Reasonable Use: The People, the Environment, and the State, New England, 1790-1930

Reasonable Use: The People, the Environment, and the State, New England, 1790-1930

Reasonable Use: The People, the Environment, and the State, New England, 1790-1930

Reasonable Use: The People, the Environment, and the State, New England, 1790-1930

Synopsis

This book is a study of the impact of industrialization and urbanization on the environment of New England in general and the Connecticut River Valley in particular, and of the varied public responses the impact engendered. The narrative engages the reader with biographical vignettes woven into the larger narrative and crosses several historical fields by combining industrial, urban, environmental, legal, and political history.

Excerpt

Early twentieth-century conservation in the United States has been identified in the public mind with the West and the protection of wilderness, parks, and national forests. Some scholars have explored conservation through the writings of naturalists and antimodernists like Henry David Thoreau. What we have only recently come to appreciate is that there was a whole generation of reformers very much concerned about the environment who were neither antimodernists nor wilderness protectors. They were modernists who rejected not the modern world, but the way the modern world was being fashioned. They did not retreat or long to retreat into the wilderness but lived in cities and towns. And they struggled to make the environment of the most settled parts of the nation more amenable to human habitation.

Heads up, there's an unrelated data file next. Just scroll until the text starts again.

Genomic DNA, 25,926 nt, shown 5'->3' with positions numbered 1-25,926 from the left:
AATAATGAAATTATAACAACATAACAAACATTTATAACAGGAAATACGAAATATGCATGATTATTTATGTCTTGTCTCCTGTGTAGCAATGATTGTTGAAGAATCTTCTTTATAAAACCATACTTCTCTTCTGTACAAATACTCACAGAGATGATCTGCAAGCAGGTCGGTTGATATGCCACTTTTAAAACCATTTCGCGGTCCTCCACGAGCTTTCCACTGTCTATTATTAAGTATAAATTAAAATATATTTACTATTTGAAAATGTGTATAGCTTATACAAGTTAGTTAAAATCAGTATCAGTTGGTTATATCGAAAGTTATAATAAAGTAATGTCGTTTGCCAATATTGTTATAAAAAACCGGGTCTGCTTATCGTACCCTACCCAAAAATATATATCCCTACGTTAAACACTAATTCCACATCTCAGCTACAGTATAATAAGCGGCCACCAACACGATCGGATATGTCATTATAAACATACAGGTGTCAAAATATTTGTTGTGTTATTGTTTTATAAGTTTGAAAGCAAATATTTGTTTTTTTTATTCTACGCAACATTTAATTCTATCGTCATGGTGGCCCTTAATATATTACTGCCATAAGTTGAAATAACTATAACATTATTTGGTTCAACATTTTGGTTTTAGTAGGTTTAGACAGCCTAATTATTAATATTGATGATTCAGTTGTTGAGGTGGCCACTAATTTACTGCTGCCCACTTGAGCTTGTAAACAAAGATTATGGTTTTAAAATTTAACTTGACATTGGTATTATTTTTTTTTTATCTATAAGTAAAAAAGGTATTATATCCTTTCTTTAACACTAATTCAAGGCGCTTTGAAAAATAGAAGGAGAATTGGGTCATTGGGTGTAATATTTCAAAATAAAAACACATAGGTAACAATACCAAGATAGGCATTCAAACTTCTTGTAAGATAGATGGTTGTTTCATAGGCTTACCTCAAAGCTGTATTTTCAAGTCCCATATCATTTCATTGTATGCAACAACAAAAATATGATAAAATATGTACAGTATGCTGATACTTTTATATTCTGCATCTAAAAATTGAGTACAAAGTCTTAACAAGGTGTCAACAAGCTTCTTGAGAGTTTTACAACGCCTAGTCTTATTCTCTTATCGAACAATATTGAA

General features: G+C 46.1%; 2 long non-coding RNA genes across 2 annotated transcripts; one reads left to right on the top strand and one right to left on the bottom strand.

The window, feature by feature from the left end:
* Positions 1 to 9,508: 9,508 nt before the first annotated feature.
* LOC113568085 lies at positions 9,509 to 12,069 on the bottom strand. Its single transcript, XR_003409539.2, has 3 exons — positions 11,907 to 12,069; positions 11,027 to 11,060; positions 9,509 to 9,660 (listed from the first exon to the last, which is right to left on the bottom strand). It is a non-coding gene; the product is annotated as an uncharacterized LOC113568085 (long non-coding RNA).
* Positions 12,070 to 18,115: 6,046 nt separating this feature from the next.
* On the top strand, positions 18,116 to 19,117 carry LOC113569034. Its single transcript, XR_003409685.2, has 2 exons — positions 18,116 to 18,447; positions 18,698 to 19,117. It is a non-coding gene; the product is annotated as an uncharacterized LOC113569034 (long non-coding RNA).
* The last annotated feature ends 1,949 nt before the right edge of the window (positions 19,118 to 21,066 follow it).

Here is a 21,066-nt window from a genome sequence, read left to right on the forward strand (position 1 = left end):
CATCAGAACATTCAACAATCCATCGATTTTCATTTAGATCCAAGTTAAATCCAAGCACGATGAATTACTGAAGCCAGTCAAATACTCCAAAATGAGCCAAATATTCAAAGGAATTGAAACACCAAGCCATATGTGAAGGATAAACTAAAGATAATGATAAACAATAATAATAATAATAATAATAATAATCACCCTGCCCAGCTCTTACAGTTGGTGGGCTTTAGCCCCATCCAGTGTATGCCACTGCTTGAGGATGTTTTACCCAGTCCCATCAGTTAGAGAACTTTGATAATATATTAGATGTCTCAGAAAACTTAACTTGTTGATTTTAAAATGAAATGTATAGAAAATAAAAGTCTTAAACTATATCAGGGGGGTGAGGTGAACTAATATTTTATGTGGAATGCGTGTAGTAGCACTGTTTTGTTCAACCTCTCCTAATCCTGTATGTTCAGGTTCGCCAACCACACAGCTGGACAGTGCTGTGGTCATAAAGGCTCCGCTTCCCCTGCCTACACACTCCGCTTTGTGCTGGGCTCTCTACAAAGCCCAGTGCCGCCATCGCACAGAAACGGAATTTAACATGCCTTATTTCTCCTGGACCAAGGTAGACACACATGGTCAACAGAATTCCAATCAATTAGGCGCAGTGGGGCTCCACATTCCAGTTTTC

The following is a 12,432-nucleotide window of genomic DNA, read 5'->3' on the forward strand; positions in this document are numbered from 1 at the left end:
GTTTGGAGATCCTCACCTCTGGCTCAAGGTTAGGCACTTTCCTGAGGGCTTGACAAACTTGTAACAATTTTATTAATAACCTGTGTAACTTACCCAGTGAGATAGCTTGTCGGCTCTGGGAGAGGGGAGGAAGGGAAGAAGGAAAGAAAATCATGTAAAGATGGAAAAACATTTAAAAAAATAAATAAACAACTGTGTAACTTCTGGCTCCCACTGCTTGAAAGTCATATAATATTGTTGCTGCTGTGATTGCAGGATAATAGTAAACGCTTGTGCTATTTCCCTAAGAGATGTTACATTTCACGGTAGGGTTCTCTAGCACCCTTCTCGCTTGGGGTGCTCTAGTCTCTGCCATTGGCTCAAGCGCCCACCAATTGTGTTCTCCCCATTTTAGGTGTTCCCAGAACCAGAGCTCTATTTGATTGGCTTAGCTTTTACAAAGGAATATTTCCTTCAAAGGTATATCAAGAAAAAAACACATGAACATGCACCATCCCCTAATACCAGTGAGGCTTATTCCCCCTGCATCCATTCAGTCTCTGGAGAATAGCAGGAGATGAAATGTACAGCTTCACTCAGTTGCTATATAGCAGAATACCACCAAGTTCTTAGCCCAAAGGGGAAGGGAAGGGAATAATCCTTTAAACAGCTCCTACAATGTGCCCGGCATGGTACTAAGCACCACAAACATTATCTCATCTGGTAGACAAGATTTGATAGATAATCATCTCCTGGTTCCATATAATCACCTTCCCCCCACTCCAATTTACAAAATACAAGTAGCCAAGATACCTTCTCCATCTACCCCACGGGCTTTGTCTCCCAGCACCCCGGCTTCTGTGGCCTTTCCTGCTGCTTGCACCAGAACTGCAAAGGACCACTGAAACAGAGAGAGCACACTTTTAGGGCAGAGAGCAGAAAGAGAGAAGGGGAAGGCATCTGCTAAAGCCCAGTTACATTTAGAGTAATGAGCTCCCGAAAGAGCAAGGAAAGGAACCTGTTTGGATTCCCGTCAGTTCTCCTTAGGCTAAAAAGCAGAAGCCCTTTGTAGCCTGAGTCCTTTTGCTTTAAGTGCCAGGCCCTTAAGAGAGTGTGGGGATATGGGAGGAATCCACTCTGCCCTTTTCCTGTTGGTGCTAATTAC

It was in New England where these reformers first began to make their claims for the rights of citizens to clean air, clean water, and clean soil. The Massachusetts board of health argued, less than five years after the Civil War, for aggressive state action on the claim that “all citizens have an inherent right to the enjoyment of pure and uncontaminated air, and water, and soil, that this right should be regarded as belonging to the whole community, and that no one should be allowed to trespass upon it by his carelessness or his avarice.” And the New Hampshire board, in its first report, stated that “every person has a legitimate right to nature's gifts—pure water, air, and soil—a right belonging to every individual, and every community upon which no one should be allowed to trespass through carelessness, ignorance, or other cause.”

New England's first environmental crisis was brought on by its people's fecundity and by their material practices in the late eighteenth century. Out of that crisis emerged a changed New England with concentrated manufacturing centers and increasingly market-oriented agriculture. Although not all New Englanders enthusiastically supported this change . . .

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